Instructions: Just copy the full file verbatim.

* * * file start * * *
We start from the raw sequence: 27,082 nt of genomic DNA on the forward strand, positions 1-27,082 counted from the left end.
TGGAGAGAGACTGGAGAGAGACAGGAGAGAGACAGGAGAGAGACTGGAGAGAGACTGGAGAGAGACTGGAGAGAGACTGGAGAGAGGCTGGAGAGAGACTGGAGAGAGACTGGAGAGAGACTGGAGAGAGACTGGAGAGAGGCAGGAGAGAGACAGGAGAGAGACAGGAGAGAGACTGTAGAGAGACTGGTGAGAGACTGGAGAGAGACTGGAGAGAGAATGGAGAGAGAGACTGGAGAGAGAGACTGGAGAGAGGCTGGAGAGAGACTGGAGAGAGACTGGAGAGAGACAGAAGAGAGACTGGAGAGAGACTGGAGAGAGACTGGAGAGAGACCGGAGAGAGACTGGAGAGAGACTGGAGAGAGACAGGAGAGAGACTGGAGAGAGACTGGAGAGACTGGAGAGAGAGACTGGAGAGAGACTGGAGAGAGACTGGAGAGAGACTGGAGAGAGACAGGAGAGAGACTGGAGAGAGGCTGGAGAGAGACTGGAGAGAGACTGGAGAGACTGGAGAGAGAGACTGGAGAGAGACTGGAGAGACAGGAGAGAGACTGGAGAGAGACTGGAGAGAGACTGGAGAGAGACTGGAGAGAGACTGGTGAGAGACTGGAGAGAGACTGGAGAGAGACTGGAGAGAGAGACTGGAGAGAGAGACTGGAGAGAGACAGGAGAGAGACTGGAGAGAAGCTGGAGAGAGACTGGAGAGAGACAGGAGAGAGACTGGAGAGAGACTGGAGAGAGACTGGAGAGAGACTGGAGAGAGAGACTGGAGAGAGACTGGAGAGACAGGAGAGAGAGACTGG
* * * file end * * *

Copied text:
We start from the raw sequence: 27,082 nt of genomic DNA on the forward strand, positions 1-27,082 counted from the left end.
TGGAGAGAGACTGGAGAGAGACAGGAGAGAGACAGGAGAGAGACTGGAGAGAGACTGGAGAGAGACTGGAGAGAGACTGGAGAGAGGCTGGAGAGAGACTGGAGAGAGACTGGAGAGAGACTGGAGAGAGACTGGAGAGAGGCAGGAGAGAGACAGGAGAGAGACAGGAGAGAGACTGTAGAGAGACTGGTGAGAGACTGGAGAGAGACTGGAGAGAGAATGGAGAGAGAGACTGGAGAGAGAGACTGGAGAGAGGCTGGAGAGAGACTGGAGAGAGACTGGAGAGAGACAGAAGAGAGACTGGAGAGAGACTGGAGAGAGACTGGAGAGAGACCGGAGAGAGACTGGAGAGAGACTGGAGAGAGACAGGAGAGAGACTGGAGAGAGACTGGAGAGACTGGAGAGAGAGACTGGAGAGAGACTGGAGAGAGACTGGAGAGAGACTGGAGAGAGACAGGAGAGAGACTGGAGAGAGGCTGGAGAGAGACTGGAGAGAGACTGGAGAGACTGGAGAGAGAGACTGGAGAGAGACTGGAGAGACAGGAGAGAGACTGGAGAGAGACTGGAGAGAGACTGGAGAGAGACTGGAGAGAGACTGGTGAGAGACTGGAGAGAGACTGGAGAGAGACTGGAGAGAGAGACTGGAGAGAGAGACTGGAGAGAGACAGGAGAGAGACTGGAGAGAAGCTGGAGAGAGACTGGAGAGAGACAGGAGAGAGACTGGAGAGAGACTGGAGAGAGACTGGAGAGAGACTGGAGAGAGAGACTGGAGAGAGACTGGAGAGACAGGAGAGAGAGACTGG